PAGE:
A series of mixed-model repeated-measures analyses of variance (ANOVAs) were first conducted to determine whether changes during the 12-week period in physical activity level, consumption of fruits and vegetables, number of sweetened beverages consumed, and scores on the Physical Self-Concept Scale, Total Mood Disturbance, and General Self Scale were significant, and, if so, whether those changes significantly differed by group. Next, consistent with previous research,31 changes in BMI were contrasted with expected changes that were based on the age-, sex-, and (baseline) BMI-adjusted values from normative growth charts.42 Group differences in effects were also assessed. Finally, to investigate the ability of the psychological factors focused on within the treatments to account for short-term changes in BMI, data from both groups were aggregated and a multiple-regression model, with simultaneous entry of scores of Physical Self-Concept Scale, Total Mood Disturbance, and General Self Scale at week 12 as predictors of change in BMI, was calculated.
There were no significant between-group differences in physical activity level, consumption of fruits and vegetables, number of sweetened beverages consumed, and Physical Self-Concept Scale, Total Mood Disturbance, General Self Scale and BMI scores at baseline. There were no significant improvements during the 12 weeks in consumption of fruits and vegetables scores (F [1, 62] = 0.36; p = 0.55) or number of sweetened beverages consumed (F [1, 62] = 3.54; p = 0.07). There were significant improvements in physical activity level (F [1, 62] = 68.27; p < 0.001; η2 = 0.524), and Physical Self-Concept Scale (F [1, 62] = 9.73; p = 0.003; η2 = 0.135) and General Self Scale (F [1, 62] = 25.19; p < 0.001; η2 = 0.289) with no significant between-group differences. Improvements in Total Mood Disturbance scores were significant (F [1, 62] = 36.68; p < 0.001; η2 = 0.355), with group 1 demonstrating significantly greater improvements (F [1, 62] = 4.62; p = 0.04; η2 = 0.045; see Table 1 for descriptive statistics). A planned within-group contrast indicated that physical activity level at week 24 was not significantly different from that at week 12 (for group 2).
When contrasted with normative changes in BMI during the 12-week period (mean, 0.23), changes in both group 1 (mean, 0.12; SD, 1.39) and group 2 (mean, 0.08; SD, 0.81) were not significantly different (t  = 0.46; p = 0.64; d = 0.05; 95% confidence interval [CI] = −0.59 to 0.37 and t  = 1.00; p = 0.33; d = 0.19; 95% CI = −0.46 to 0.16, respectively). In an analysis of group 2 only, BMI changes during the 24-week period (mean, −0.27; SD, 1.20) were significantly more favorable than normative changes (mean, 0.46) during the same period (t  = 3.28; p = 0.003; d = .38; 95% CI = −1.19 to −0.27) and were also more favorable from week 12 to week 24 (mean, −0.35; SD, 0.96) when contrasted with normative changes (mean, 0.23) (t  = 3.25; p = 0.003; d = 0.37; 95% CI = −0.95 to −0.21) (Figure 1).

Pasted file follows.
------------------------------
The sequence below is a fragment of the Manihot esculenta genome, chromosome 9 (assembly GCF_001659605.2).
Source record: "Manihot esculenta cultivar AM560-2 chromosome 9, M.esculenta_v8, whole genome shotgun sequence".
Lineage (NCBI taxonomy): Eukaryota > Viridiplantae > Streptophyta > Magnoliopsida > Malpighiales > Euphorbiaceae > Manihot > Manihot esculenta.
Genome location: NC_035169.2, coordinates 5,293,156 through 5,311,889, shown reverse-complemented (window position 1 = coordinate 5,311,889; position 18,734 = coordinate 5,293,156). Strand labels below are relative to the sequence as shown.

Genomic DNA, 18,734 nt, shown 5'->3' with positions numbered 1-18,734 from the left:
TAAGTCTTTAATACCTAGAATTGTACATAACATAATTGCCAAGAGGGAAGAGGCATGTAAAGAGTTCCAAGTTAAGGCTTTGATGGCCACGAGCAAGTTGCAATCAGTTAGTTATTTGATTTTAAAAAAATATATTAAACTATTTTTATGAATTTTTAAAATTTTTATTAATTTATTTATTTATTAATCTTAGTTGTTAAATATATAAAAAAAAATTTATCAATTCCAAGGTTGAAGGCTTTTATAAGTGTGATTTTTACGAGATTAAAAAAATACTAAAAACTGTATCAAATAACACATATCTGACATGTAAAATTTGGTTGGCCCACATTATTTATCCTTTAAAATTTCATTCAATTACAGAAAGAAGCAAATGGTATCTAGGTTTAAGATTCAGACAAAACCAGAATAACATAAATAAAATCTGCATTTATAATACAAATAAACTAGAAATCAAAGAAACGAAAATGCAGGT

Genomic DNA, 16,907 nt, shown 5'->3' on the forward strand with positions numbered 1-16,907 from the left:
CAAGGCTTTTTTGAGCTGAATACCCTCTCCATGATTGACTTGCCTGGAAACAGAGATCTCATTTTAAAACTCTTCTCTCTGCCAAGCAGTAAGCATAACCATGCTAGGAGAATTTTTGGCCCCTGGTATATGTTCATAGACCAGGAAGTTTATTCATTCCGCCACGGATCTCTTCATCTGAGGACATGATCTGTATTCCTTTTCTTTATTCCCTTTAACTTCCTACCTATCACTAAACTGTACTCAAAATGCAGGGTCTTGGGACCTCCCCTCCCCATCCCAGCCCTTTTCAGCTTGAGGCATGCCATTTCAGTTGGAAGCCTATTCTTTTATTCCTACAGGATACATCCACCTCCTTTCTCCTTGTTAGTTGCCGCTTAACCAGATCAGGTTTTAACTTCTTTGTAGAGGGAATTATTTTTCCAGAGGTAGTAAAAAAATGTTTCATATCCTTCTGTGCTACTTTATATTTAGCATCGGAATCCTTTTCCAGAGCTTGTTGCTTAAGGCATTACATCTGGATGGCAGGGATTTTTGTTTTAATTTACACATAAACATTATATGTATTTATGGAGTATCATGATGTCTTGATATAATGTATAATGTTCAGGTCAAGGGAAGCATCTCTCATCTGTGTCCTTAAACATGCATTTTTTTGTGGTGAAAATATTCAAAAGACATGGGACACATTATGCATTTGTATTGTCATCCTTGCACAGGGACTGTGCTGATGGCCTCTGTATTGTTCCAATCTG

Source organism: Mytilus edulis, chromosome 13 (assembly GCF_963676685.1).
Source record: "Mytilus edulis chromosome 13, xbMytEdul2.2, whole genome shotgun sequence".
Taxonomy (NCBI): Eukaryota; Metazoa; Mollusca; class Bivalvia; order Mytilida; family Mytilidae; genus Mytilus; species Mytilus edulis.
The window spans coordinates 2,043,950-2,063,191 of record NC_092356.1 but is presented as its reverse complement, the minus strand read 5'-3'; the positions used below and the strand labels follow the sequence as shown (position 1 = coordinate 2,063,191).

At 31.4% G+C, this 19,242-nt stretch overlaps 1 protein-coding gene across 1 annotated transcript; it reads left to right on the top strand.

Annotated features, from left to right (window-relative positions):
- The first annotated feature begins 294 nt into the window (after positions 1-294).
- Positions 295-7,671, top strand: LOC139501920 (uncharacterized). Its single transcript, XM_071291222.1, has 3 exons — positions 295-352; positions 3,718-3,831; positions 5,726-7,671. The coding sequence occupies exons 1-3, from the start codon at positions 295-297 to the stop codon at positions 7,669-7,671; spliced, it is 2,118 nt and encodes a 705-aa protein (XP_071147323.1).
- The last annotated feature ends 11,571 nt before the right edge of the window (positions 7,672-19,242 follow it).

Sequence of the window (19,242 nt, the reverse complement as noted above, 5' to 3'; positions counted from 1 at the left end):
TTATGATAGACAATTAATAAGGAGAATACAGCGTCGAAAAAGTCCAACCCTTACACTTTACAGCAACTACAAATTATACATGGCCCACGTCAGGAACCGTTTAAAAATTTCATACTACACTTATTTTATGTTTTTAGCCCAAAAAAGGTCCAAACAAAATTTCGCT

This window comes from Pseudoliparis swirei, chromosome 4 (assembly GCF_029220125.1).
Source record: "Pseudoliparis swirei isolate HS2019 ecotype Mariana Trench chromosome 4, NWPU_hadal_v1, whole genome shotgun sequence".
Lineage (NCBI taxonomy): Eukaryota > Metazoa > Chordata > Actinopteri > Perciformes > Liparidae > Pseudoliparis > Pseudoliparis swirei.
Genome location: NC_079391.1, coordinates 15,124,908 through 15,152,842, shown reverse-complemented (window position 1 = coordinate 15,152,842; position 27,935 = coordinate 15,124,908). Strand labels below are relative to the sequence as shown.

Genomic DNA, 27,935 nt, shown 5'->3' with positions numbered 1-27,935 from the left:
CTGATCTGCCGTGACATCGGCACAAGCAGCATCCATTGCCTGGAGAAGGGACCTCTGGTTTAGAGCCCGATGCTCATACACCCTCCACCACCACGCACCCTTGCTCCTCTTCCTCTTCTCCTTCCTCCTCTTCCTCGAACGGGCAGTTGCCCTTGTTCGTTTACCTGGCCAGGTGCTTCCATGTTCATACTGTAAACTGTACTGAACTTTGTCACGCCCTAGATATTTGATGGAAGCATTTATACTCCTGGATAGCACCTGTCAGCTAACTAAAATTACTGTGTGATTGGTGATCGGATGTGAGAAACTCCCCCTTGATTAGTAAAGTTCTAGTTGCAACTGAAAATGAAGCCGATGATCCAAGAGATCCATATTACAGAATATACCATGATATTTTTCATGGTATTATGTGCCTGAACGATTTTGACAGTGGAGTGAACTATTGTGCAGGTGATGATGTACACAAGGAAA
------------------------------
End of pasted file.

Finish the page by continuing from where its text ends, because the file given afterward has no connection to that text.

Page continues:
A significant 13% of the variance in BMI change was accounted for by simultaneous entry of Physical Self-Concept Scale, Total Mood Disturbance, and General Self Scale scores at week 12 into a multiple-regression equation (Table 2, model 1). There was no difference in the variance in BMI change explained, adjusted for number of predictors (R2adj), by adding group membership into the equation (Table 2, model 2).
Effects of Sex—To test whether sex affected the various relationships, we conducted additional analyses. Linear bivariate correlations indicated that participants' sex was not significantly associated with physical activity level, consumption of fruits and vegetables, number of sweetened beverages consumed, Physical Self-Concept Scale, Total Mood Disturbance, General Self Scale, or BMI scores at week 12 (r values, −0.10 to 0.14) or with changes from baseline to week 12 (r values = −0.22 to 0.23). Additionally, accounting for the longer time frame for group 2, physical activity level and BMI were similarly not significantly related to participants' sex at week 24 (r = −0.20 and 0.20, respectively) or change during the 24-week period (r = −0.17 and −0.09, respectively).
Frequency of Recommended Volumes of Physical Activity—In contrast to the expected 8% frequency of the recommended 5 days per week of ≥ 60 minutes of moderate-to-vigorous physical activity for population-based data for the participants' age range,5 participants' corresponding data at the aforementioned criteria were 2% at baseline, 16% at week 12, and 17% at week 24.